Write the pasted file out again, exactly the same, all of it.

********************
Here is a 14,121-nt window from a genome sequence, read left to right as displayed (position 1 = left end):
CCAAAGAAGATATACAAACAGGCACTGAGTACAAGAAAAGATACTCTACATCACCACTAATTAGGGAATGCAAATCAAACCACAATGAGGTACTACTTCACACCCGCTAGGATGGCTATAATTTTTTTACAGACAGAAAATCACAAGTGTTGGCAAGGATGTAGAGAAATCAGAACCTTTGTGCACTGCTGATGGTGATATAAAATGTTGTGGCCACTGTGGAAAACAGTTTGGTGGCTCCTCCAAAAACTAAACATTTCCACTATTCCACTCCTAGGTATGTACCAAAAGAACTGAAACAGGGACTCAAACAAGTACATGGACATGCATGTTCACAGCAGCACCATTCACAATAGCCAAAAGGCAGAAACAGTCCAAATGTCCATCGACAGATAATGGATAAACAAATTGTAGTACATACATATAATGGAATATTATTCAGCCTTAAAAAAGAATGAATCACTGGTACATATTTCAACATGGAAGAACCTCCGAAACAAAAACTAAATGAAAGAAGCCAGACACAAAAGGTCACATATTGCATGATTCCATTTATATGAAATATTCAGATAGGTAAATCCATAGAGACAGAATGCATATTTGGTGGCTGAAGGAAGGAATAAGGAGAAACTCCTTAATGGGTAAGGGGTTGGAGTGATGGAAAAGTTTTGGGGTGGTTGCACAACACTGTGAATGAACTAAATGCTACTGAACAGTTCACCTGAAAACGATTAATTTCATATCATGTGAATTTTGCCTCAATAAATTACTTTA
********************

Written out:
Here is a 14,121-nt window from a genome sequence, read left to right as displayed (position 1 = left end):
CCAAAGAAGATATACAAACAGGCACTGAGTACAAGAAAAGATACTCTACATCACCACTAATTAGGGAATGCAAATCAAACCACAATGAGGTACTACTTCACACCCGCTAGGATGGCTATAATTTTTTTACAGACAGAAAATCACAAGTGTTGGCAAGGATGTAGAGAAATCAGAACCTTTGTGCACTGCTGATGGTGATATAAAATGTTGTGGCCACTGTGGAAAACAGTTTGGTGGCTCCTCCAAAAACTAAACATTTCCACTATTCCACTCCTAGGTATGTACCAAAAGAACTGAAACAGGGACTCAAACAAGTACATGGACATGCATGTTCACAGCAGCACCATTCACAATAGCCAAAAGGCAGAAACAGTCCAAATGTCCATCGACAGATAATGGATAAACAAATTGTAGTACATACATATAATGGAATATTATTCAGCCTTAAAAAAGAATGAATCACTGGTACATATTTCAACATGGAAGAACCTCCGAAACAAAAACTAAATGAAAGAAGCCAGACACAAAAGGTCACATATTGCATGATTCCATTTATATGAAATATTCAGATAGGTAAATCCATAGAGACAGAATGCATATTTGGTGGCTGAAGGAAGGAATAAGGAGAAACTCCTTAATGGGTAAGGGGTTGGAGTGATGGAAAAGTTTTGGGGTGGTTGCACAACACTGTGAATGAACTAAATGCTACTGAACAGTTCACCTGAAAACGATTAATTTCATATCATGTGAATTTTGCCTCAATAAATTACTTTA